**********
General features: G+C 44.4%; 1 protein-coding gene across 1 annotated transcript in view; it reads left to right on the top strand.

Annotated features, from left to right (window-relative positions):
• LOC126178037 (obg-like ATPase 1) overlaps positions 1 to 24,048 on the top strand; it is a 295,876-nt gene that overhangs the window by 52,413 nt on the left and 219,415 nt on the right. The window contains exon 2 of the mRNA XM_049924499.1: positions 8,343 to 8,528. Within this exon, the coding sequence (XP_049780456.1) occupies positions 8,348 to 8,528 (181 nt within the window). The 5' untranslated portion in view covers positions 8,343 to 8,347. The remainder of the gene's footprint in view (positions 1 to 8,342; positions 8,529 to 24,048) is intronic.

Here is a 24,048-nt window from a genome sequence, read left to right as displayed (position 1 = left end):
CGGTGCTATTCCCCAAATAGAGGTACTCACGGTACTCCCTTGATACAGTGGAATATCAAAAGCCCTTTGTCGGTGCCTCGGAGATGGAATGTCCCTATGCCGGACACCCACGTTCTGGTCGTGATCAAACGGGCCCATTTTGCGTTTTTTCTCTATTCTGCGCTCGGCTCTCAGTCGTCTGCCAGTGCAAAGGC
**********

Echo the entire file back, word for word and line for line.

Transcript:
General features: G+C 44.4%; 1 protein-coding gene across 1 annotated transcript in view; it reads left to right on the top strand.

Annotated features, from left to right (window-relative positions):
• LOC126178037 (obg-like ATPase 1) overlaps positions 1 to 24,048 on the top strand; it is a 295,876-nt gene that overhangs the window by 52,413 nt on the left and 219,415 nt on the right. The window contains exon 2 of the mRNA XM_049924499.1: positions 8,343 to 8,528. Within this exon, the coding sequence (XP_049780456.1) occupies positions 8,348 to 8,528 (181 nt within the window). The 5' untranslated portion in view covers positions 8,343 to 8,347. The remainder of the gene's footprint in view (positions 1 to 8,342; positions 8,529 to 24,048) is intronic.

Here is a 24,048-nt window from a genome sequence, read left to right as displayed (position 1 = left end):
CGGTGCTATTCCCCAAATAGAGGTACTCACGGTACTCCCTTGATACAGTGGAATATCAAAAGCCCTTTGTCGGTGCCTCGGAGATGGAATGTCCCTATGCCGGACACCCACGTTCTGGTCGTGATCAAACGGGCCCATTTTGCGTTTTTTCTCTATTCTGCGCTCGGCTCTCAGTCGTCTGCCAGTGCAAAGGC